RRSP and SEC rules -

I've come across numerous online articles and appreciate some of the learning responses I have read on related subjects - very useful.
I have an immediate query.
As a Canadian on a TN visa working in the US (will be resident alien for this year 2008),  what are the rules surrounding contributing to my RRSP, given that I have accumulated say ie 50K of unused contribution room? On filing my 2008 return a few months from now, can I contribute and/or does the US SEC restrict this in some way.
Also, would you know the current restrictions surrounding making contributions to your RRSP, through a self-directed discount brokerage acct (still in Canada). They had mentioned to me several years ago that it was only possible to do this if I was physically in Canada (ie during a visit), otherwise the account would be fully restricted to sell status only.
I heard somewhere that SEC had relaxed rulings rulings regarding RRSP management.
Thanks if you have any feedback on this!
david ingram replies

If you are a resident alien for tax purposes in the US, in general, your US earnings are NOT taxable in Canada under Article IV of the US / Canada Income Tax Convention (1980) with amending protocols.

If that is the case, you would NOT want to put any more into a Canadian RRSP.

The reason that your brokerage can not deal with you in the USA, is that "THEY" are not licenced to do so.

There are very few companies licenced to deal with you cross border.

Two that are are Blackmont Securities in Toronto and Seabank Capital in Vancouver.

At Blackmont, the only person licenced that i know of is Darrell Thompson at 416-874-8007 or www.blackmont.com

At Seabank Capital, there are three licenced people.  try Dan Walkow at 866-541-9952 or www.seabankcapital.com.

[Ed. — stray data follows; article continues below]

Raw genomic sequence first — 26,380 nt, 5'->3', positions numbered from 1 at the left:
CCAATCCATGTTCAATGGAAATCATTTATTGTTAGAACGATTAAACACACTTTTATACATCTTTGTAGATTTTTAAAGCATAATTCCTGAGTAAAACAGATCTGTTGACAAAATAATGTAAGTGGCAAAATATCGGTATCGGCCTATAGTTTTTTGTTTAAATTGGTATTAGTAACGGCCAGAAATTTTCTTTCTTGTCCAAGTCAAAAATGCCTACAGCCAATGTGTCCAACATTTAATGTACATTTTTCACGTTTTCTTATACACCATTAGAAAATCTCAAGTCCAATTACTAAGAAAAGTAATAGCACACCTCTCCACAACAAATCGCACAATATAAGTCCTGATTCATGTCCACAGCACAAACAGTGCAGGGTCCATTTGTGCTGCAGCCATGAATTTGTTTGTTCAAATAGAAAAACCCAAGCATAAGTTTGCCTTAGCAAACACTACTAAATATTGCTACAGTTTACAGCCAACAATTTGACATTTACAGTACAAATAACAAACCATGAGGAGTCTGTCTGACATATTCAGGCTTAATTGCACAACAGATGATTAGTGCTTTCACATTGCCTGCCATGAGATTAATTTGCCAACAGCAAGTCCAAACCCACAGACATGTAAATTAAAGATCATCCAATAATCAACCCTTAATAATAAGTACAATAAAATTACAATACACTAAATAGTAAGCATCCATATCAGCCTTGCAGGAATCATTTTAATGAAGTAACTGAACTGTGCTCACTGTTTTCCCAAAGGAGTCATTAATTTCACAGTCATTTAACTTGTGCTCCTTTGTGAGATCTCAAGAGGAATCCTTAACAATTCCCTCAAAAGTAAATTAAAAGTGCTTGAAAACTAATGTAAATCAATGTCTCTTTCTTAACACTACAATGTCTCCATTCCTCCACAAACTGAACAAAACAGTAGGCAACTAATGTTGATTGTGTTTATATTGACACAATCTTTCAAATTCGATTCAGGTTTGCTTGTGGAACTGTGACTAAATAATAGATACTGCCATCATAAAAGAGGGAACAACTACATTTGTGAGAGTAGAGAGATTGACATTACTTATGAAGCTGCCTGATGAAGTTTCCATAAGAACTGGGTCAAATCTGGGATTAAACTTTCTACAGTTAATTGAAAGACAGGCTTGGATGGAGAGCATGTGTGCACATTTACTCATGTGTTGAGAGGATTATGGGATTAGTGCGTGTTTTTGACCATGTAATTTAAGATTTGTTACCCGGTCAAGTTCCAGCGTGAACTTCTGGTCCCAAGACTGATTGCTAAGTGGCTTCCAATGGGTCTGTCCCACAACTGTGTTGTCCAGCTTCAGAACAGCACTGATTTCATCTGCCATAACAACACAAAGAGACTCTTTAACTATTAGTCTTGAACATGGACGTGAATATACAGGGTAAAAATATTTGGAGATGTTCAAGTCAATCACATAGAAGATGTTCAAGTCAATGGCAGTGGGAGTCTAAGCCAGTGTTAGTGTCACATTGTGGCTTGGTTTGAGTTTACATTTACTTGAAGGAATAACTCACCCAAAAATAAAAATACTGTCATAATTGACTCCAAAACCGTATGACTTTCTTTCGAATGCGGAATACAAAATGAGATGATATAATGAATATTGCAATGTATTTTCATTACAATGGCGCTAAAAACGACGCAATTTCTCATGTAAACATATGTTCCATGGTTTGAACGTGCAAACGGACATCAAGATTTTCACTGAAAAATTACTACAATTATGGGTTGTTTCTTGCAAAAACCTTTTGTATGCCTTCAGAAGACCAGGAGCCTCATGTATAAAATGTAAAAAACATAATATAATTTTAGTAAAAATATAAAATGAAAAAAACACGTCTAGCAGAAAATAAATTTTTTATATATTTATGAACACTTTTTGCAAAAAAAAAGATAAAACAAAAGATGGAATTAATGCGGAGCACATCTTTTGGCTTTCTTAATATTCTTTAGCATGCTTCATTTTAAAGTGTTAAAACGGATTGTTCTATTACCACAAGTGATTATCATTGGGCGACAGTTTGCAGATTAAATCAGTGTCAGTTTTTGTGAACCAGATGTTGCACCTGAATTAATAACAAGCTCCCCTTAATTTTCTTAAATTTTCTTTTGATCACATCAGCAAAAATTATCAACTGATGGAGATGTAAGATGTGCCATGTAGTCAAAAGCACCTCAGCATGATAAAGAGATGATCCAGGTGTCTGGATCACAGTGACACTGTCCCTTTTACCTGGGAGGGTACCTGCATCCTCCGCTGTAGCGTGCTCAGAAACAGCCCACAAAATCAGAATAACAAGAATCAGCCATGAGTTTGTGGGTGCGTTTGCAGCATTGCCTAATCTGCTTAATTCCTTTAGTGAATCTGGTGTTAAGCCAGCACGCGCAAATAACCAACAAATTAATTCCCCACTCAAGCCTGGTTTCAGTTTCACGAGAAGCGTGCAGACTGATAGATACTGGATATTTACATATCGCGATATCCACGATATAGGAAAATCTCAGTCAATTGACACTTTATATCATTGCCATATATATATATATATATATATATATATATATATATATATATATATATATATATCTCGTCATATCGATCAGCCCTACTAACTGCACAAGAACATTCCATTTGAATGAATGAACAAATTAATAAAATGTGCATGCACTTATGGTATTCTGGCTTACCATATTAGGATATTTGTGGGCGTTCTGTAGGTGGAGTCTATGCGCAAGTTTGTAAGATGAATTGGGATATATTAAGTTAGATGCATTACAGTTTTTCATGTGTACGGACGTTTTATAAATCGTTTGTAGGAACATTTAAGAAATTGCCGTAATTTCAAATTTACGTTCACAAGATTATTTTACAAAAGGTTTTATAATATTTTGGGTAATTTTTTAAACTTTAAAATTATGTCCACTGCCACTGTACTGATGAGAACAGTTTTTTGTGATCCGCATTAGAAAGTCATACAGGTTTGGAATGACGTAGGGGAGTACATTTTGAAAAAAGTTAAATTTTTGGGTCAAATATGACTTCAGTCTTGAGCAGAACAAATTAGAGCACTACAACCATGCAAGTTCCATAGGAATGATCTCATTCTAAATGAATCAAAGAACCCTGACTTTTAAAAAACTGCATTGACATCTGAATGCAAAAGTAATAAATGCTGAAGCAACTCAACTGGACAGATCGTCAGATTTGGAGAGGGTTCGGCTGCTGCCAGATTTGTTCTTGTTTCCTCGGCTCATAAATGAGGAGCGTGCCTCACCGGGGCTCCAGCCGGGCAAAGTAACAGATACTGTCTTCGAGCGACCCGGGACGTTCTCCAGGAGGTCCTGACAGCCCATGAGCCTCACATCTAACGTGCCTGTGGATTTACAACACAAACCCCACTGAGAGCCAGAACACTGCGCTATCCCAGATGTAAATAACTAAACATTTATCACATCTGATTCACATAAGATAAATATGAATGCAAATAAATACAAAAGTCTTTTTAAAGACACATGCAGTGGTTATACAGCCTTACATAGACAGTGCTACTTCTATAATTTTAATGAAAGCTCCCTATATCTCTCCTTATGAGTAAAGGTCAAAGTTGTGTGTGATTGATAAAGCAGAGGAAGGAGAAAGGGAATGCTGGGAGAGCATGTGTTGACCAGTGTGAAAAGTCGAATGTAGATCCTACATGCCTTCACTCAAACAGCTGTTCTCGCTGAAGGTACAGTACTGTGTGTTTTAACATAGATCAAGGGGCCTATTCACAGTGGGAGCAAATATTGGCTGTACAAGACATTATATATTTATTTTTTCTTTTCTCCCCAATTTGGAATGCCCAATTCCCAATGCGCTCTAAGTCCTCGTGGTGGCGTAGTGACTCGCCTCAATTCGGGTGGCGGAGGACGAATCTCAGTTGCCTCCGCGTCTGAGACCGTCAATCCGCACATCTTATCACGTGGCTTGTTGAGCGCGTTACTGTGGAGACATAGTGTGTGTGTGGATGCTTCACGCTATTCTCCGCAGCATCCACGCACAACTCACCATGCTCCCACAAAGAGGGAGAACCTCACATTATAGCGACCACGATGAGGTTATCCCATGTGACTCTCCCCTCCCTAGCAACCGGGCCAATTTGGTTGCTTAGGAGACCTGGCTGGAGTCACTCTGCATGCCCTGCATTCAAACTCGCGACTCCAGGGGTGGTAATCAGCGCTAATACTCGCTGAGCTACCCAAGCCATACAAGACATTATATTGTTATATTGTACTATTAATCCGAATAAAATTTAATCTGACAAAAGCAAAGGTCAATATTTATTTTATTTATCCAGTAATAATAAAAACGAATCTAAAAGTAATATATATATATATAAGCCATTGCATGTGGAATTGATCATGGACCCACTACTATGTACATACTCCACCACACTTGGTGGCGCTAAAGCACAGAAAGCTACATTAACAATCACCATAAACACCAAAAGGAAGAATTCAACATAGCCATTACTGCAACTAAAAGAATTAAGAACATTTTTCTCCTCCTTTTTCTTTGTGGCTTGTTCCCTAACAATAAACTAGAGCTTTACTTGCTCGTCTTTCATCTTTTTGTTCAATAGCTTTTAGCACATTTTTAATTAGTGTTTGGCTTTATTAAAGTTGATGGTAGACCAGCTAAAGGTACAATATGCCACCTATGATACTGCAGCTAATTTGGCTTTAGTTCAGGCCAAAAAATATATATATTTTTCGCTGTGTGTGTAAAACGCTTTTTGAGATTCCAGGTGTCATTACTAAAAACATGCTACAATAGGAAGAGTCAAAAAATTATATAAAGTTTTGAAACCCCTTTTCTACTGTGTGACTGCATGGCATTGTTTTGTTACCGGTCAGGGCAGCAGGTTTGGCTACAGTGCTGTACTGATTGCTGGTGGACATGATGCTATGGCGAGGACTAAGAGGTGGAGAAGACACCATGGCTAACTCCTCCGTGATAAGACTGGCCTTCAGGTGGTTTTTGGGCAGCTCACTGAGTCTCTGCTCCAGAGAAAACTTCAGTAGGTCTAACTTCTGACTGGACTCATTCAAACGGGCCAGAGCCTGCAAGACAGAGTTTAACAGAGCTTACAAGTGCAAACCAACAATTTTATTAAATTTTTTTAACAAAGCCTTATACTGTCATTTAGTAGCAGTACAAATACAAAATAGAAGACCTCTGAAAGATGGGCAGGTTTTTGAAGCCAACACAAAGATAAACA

Blackmont is a large cross Canada organization.  Seabank is a boutique operation whose corporate goal is to deal with cross-border situations.

.However, if you are living in the US with a Canadian RRSP, I recommend that you do NOT leave it where you can not deal with it.  You (and anyone else in the same or similar position) should switch it to an organization that can buy or sell for you no matter where you are.

These older answers are repetitive but make the same point.

I start off with a comment by FH.

Good on Dan Walkow.  He intercepted what could have been a problem.  There is a stipulation regarding payment of a RRIF to a non-resident that ends up requiring a 25% tax withholding in any payments made from a RRIF to a non-resident in the first year of the RRIF's existence.  Even if they are clearly periodic payments.  So in order to get the normal 15% hold back on my first disbursements in 2008, I have to roll my RRSP into a RRIF before calender year end 2007.
Just in case you weren't aware of this odd stipulation, I thought I'd pass it on.  It could cost non-residents a year of taxation at 25% instead of 15% if they don't get that RRIF in place during the calender year prior to the one in which they intend to draw.  And the US will never give a 25% offset tax credit, unless you are in a much higher tax bracket than most retirees.